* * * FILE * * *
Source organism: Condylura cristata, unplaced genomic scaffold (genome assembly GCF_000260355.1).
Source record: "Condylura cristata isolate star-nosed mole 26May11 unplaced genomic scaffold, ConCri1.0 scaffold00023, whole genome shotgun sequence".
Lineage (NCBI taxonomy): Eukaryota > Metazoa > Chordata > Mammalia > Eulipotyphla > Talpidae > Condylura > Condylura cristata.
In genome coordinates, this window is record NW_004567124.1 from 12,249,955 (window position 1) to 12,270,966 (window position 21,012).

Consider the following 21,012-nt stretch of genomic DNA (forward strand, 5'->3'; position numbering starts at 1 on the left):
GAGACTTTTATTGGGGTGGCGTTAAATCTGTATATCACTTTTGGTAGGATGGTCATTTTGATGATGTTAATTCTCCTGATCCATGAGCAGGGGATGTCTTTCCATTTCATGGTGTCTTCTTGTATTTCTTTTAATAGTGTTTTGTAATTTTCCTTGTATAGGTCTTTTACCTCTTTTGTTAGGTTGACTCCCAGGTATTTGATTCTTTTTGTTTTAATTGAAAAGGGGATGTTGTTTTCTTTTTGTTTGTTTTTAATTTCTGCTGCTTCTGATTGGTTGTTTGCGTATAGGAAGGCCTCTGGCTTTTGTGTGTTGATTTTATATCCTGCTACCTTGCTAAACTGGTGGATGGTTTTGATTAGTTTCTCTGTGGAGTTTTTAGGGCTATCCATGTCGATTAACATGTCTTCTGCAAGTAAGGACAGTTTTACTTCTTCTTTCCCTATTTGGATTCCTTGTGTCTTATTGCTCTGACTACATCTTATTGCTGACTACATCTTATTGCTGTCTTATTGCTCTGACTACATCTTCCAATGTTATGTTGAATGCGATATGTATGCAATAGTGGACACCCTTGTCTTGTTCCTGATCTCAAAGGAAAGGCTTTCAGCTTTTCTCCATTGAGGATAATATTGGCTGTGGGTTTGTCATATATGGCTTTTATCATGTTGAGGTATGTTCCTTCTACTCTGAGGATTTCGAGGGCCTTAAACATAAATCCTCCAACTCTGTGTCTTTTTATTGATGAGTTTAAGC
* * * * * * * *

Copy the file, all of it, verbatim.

Source organism: Condylura cristata, unplaced genomic scaffold (genome assembly GCF_000260355.1).
Source record: "Condylura cristata isolate star-nosed mole 26May11 unplaced genomic scaffold, ConCri1.0 scaffold00023, whole genome shotgun sequence".
Lineage (NCBI taxonomy): Eukaryota > Metazoa > Chordata > Mammalia > Eulipotyphla > Talpidae > Condylura > Condylura cristata.
In genome coordinates, this window is record NW_004567124.1 from 12,249,955 (window position 1) to 12,270,966 (window position 21,012).

Consider the following 21,012-nt stretch of genomic DNA (forward strand, 5'->3'; position numbering starts at 1 on the left):
GAGACTTTTATTGGGGTGGCGTTAAATCTGTATATCACTTTTGGTAGGATGGTCATTTTGATGATGTTAATTCTCCTGATCCATGAGCAGGGGATGTCTTTCCATTTCATGGTGTCTTCTTGTATTTCTTTTAATAGTGTTTTGTAATTTTCCTTGTATAGGTCTTTTACCTCTTTTGTTAGGTTGACTCCCAGGTATTTGATTCTTTTTGTTTTAATTGAAAAGGGGATGTTGTTTTCTTTTTGTTTGTTTTTAATTTCTGCTGCTTCTGATTGGTTGTTTGCGTATAGGAAGGCCTCTGGCTTTTGTGTGTTGATTTTATATCCTGCTACCTTGCTAAACTGGTGGATGGTTTTGATTAGTTTCTCTGTGGAGTTTTTAGGGCTATCCATGTCGATTAACATGTCTTCTGCAAGTAAGGACAGTTTTACTTCTTCTTTCCCTATTTGGATTCCTTGTGTCTTATTGCTCTGACTACATCTTATTGCTGACTACATCTTATTGCTGTCTTATTGCTCTGACTACATCTTCCAATGTTATGTTGAATGCGATATGTATGCAATAGTGGACACCCTTGTCTTGTTCCTGATCTCAAAGGAAAGGCTTTCAGCTTTTCTCCATTGAGGATAATATTGGCTGTGGGTTTGTCATATATGGCTTTTATCATGTTGAGGTATGTTCCTTCTACTCTGAGGATTTCGAGGGCCTTAAACATAAATCCTCCAACTCTGTGTCTTTTTATTGATGAGTTTAAGC